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Journalists flee Mexico's drugs war

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Journalists flee Mexico's drugs war


There are growing warnings that Mexico’s drug war is stifling the freedom of expression and the right to information.

An online newspaper editor was this week granted political asylum in the United States after receiving death threats from cartels, and many more are hoping to follow. They say that by reporting on the country’s rampant drug-related violence they are themselves becoming targets.

Emilio Gutierrez, a Ciudad Juarez journalist seeking asylum, said:

“It’s an exasperating, sad, lamentable situation to feel so far away from your country and the family you left back in Mexico.”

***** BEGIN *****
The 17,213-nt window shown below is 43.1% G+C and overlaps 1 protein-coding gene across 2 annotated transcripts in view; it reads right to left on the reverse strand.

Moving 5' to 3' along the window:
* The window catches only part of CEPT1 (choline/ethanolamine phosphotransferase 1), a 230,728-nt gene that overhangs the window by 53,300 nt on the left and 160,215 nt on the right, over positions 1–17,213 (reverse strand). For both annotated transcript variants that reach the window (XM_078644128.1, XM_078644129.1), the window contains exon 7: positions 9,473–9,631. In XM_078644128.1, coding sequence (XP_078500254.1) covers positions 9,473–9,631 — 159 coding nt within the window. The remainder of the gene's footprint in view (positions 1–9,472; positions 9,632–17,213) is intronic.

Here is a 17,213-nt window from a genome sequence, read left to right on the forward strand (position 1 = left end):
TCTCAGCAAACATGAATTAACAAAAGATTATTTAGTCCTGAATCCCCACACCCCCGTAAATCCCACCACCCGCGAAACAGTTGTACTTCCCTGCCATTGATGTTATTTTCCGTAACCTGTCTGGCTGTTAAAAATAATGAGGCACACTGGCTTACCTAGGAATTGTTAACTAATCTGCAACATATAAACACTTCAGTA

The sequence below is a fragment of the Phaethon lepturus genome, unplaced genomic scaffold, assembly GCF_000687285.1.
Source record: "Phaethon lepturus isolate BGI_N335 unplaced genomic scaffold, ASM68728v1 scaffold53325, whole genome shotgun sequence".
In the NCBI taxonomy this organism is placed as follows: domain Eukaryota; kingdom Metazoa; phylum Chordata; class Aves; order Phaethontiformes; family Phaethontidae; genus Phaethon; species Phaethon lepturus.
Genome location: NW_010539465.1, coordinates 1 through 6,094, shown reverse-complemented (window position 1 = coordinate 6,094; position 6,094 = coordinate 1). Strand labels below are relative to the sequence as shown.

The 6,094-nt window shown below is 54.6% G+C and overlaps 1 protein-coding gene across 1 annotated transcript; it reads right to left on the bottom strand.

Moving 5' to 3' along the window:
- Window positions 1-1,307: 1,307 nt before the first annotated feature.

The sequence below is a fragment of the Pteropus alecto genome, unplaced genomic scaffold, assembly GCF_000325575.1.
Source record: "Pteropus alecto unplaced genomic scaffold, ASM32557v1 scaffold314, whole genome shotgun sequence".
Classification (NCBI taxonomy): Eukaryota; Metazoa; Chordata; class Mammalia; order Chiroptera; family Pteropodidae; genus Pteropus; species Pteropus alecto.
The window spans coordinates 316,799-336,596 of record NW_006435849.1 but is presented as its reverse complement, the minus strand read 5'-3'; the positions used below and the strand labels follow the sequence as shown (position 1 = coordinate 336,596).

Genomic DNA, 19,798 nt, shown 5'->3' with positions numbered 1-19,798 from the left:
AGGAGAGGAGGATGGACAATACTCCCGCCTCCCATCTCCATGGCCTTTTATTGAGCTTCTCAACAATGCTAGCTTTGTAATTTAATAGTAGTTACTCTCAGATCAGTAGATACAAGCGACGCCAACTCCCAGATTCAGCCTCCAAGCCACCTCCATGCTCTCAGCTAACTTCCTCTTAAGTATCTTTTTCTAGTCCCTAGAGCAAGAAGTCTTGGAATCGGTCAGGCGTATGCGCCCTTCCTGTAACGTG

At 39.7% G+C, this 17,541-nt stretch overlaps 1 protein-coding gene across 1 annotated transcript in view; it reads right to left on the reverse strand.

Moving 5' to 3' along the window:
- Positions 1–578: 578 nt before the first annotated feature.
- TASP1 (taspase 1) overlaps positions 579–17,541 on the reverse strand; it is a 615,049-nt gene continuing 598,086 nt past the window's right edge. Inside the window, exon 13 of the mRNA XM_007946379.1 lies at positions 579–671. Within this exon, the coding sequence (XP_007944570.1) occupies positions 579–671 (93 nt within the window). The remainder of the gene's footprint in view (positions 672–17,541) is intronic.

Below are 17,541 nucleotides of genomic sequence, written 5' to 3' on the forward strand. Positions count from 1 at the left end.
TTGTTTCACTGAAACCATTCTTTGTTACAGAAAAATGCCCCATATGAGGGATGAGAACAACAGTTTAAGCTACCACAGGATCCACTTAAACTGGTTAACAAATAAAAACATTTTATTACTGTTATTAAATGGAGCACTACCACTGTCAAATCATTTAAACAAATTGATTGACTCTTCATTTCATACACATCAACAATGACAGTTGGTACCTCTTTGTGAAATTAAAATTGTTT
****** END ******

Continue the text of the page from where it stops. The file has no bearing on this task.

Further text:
“They made telephone threats saying they would burn me alive in my car. On the day I came to the United States, they made death threats directly to my family by phone,” added Ricardo Chavez from Radio Cañon in Ciudad Juarez.

El Diario, a leading newspaper in Ciudad Juarez, recently asked gang bosses in an editorial what journalists could report without compromising their safety. That came after the paper lost its second reporter to the violence which has made Mexico one the most dangerous countries in the world for journalists to work.

More than 30 media workers have died in Mexico since President Felipe Calderon launched a crackdown against the cartels in 2006.

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